Thursday’s First Minister’s Questions was a fiery exchange which focussed mainly on education reform in Scotland.
Questions were opened by the Scottish Conservatives’ Ruth Davidson, who raised the Education Secretary’s announcement of the delay in education reform plans which he attributed to high number of submissions to the consultation – over 1,000.
Nicola Sturgeon replied that it was right that the Scottish Government is taking the time to review the submissions carefully and reaffirmed her commitment to closing the attainment gap.
Ms Davidson responded by accusing the First Minister of “putting education on the slow train” and raised the case of an educational body which submitted plans to the Scottish Government but waited years for the reply. She asked whether the Scottish Government had already made up its mind on the direction of education in Scotland.
Ms Sturgeon said that this was “absolutely not the case” and “it would make no sense to have a review of governance and not take time to consider the submissions.”
Labour’s Kezia Dugdale picked up where Ruth Davidson left off by pointing out that it has been 10 months since the election and people are still waiting for the Government’s education strategy.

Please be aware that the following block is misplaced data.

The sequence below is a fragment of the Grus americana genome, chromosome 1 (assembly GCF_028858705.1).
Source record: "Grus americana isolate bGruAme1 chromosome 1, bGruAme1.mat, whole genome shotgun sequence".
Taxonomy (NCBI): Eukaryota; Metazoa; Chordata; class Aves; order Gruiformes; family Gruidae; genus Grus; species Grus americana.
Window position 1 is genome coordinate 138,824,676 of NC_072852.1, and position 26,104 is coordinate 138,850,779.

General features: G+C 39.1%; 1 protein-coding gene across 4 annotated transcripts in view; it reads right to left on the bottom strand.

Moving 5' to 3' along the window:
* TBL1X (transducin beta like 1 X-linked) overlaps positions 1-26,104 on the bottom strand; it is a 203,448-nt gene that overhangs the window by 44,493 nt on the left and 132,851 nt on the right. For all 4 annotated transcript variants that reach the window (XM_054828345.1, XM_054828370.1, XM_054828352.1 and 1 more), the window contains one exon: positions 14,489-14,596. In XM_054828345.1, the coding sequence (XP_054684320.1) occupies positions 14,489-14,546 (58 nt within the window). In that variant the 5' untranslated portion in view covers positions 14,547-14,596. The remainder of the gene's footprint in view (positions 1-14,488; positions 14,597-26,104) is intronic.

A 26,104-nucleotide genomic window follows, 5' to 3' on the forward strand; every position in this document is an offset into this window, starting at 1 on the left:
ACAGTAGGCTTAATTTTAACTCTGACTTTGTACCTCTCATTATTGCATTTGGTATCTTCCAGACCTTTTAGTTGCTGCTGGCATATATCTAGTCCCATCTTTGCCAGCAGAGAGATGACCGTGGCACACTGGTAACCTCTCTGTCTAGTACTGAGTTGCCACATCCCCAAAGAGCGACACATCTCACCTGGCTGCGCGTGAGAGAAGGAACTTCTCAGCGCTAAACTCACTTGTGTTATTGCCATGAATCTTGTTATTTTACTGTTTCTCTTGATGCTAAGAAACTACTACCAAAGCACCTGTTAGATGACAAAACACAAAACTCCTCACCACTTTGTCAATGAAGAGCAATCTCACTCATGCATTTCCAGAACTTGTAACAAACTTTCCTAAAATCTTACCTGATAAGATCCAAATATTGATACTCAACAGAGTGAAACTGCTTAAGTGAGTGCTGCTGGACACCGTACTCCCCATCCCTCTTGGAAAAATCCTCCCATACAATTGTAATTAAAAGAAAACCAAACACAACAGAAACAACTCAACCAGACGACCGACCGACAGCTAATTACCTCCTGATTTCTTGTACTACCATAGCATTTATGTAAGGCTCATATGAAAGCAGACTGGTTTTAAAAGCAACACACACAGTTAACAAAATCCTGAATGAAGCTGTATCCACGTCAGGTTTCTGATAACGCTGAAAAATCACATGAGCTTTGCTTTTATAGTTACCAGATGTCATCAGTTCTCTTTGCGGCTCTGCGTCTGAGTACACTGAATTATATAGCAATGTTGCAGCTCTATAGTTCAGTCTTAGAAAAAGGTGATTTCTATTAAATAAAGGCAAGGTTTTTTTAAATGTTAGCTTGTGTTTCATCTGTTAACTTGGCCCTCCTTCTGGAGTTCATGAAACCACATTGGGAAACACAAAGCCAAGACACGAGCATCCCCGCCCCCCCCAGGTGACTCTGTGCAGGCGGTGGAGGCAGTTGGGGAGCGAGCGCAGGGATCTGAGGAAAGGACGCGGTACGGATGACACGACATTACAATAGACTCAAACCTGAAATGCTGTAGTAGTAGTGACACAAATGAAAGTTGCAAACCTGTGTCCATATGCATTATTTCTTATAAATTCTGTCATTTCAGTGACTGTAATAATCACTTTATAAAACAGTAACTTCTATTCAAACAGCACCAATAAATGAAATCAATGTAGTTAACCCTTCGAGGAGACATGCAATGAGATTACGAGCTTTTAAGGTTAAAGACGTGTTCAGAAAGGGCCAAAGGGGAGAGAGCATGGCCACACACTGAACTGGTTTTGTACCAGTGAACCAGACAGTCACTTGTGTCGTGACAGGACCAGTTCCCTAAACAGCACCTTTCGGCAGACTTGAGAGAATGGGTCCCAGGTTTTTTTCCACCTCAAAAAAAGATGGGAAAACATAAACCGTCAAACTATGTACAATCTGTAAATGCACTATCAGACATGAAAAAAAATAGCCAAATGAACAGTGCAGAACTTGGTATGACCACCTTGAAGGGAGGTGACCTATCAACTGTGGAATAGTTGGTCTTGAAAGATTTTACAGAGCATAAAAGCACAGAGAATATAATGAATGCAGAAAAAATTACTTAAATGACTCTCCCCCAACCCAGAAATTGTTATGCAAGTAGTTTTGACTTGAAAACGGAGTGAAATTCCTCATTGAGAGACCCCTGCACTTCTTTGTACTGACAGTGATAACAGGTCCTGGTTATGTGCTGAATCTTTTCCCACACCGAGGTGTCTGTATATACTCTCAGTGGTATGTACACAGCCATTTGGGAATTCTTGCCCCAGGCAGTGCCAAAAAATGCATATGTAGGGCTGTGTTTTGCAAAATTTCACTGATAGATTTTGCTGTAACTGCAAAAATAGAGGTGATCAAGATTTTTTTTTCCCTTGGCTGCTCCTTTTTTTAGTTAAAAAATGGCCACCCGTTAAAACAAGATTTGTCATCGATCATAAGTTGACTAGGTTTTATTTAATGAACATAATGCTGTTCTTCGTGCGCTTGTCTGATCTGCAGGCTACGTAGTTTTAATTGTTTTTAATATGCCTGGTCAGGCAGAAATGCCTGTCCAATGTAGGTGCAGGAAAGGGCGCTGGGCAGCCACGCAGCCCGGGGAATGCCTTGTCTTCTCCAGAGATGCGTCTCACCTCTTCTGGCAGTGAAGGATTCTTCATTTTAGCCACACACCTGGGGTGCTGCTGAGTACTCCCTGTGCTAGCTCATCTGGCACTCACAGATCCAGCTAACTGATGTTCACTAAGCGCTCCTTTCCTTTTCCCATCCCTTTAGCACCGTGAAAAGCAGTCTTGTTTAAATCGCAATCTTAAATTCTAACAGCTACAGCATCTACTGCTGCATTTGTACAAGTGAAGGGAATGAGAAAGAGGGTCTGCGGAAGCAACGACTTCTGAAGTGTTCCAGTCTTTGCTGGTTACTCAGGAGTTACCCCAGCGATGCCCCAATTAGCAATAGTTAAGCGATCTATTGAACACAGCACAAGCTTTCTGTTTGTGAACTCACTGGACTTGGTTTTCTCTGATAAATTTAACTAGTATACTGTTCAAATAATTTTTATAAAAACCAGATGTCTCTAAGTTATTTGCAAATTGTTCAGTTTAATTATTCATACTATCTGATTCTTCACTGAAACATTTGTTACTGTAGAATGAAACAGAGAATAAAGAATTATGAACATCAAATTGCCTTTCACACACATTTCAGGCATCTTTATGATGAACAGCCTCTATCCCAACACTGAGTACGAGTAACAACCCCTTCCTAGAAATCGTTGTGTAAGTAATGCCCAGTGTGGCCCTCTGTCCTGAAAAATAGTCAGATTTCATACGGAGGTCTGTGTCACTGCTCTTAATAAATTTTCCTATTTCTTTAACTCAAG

The First Minister replied that the Scottish Government will introduce an Education Bill later this year and has already given funding directly to Head Teachers as part of reforms.
Ms. Dugdale then accused Nicola Sturgeon of doing nothing to help Scottish Schools and reducing the education budget.
Ms. Sturgeon reminded Ms. Dugdale that education spending has risen in Scotland, in real terms, under the new budget and that Labour-led local authorities are refusing to raise extra money for education by freezing the council tax.
Ms. Dugdale called the council tax ‘unfair’ and asked why the Scottish Government hasn’t scrapped it, to which the First Minister pointed out that for 10 years Labour have been asking the Government to raise council tax and now they are asking for it to be scrapped. She accused Scottish Labour of having no idea what their argument is.
Patrick Harvey of the Scottish Green Party attempted to calm the heated atmosphere by calling for more resources to help students with additional needs.
Ms. Sturgeon said that the Government is providing funding for additional support needs and highlighted the resources which are already available – she also assured Mr Harvey that she would look for ways for Local Councils to publicise these resources more widely to teachers.
Questions from other Members included queries on social housing, the threat of Westminster undermining devolution, and potential cuts to sports funding.